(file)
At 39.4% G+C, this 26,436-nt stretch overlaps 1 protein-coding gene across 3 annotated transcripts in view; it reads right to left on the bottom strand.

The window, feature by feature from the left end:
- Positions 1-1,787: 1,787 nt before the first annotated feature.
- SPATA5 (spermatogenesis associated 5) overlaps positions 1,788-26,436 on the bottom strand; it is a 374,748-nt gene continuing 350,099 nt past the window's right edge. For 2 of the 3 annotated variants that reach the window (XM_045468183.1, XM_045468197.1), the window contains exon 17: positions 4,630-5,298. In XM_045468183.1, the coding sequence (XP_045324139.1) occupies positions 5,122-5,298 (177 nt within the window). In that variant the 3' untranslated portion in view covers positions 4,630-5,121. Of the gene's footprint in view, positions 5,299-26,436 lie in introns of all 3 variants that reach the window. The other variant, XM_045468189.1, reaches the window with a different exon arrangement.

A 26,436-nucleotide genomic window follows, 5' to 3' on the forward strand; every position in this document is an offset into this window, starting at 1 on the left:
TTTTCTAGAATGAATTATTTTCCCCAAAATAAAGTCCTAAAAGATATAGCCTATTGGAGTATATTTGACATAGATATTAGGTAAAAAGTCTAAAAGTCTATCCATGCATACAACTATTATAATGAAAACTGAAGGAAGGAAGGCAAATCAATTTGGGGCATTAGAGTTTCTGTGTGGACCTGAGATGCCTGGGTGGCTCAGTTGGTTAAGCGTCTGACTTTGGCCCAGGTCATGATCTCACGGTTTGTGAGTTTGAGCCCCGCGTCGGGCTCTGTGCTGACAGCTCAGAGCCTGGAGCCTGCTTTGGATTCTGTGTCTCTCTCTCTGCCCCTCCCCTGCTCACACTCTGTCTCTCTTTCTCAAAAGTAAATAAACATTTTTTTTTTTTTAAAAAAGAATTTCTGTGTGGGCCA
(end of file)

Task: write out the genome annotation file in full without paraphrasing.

At 39.4% G+C, this 26,436-nt stretch overlaps 1 protein-coding gene across 3 annotated transcripts in view; it reads right to left on the bottom strand.

The window, feature by feature from the left end:
- Positions 1-1,787: 1,787 nt before the first annotated feature.
- SPATA5 (spermatogenesis associated 5) overlaps positions 1,788-26,436 on the bottom strand; it is a 374,748-nt gene continuing 350,099 nt past the window's right edge. For 2 of the 3 annotated variants that reach the window (XM_045468183.1, XM_045468197.1), the window contains exon 17: positions 4,630-5,298. In XM_045468183.1, the coding sequence (XP_045324139.1) occupies positions 5,122-5,298 (177 nt within the window). In that variant the 3' untranslated portion in view covers positions 4,630-5,121. Of the gene's footprint in view, positions 5,299-26,436 lie in introns of all 3 variants that reach the window. The other variant, XM_045468189.1, reaches the window with a different exon arrangement.

A 26,436-nucleotide genomic window follows, 5' to 3' on the forward strand; every position in this document is an offset into this window, starting at 1 on the left:
TTTTCTAGAATGAATTATTTTCCCCAAAATAAAGTCCTAAAAGATATAGCCTATTGGAGTATATTTGACATAGATATTAGGTAAAAAGTCTAAAAGTCTATCCATGCATACAACTATTATAATGAAAACTGAAGGAAGGAAGGCAAATCAATTTGGGGCATTAGAGTTTCTGTGTGGACCTGAGATGCCTGGGTGGCTCAGTTGGTTAAGCGTCTGACTTTGGCCCAGGTCATGATCTCACGGTTTGTGAGTTTGAGCCCCGCGTCGGGCTCTGTGCTGACAGCTCAGAGCCTGGAGCCTGCTTTGGATTCTGTGTCTCTCTCTCTGCCCCTCCCCTGCTCACACTCTGTCTCTCTTTCTCAAAAGTAAATAAACATTTTTTTTTTTTTAAAAAAGAATTTCTGTGTGGGCCA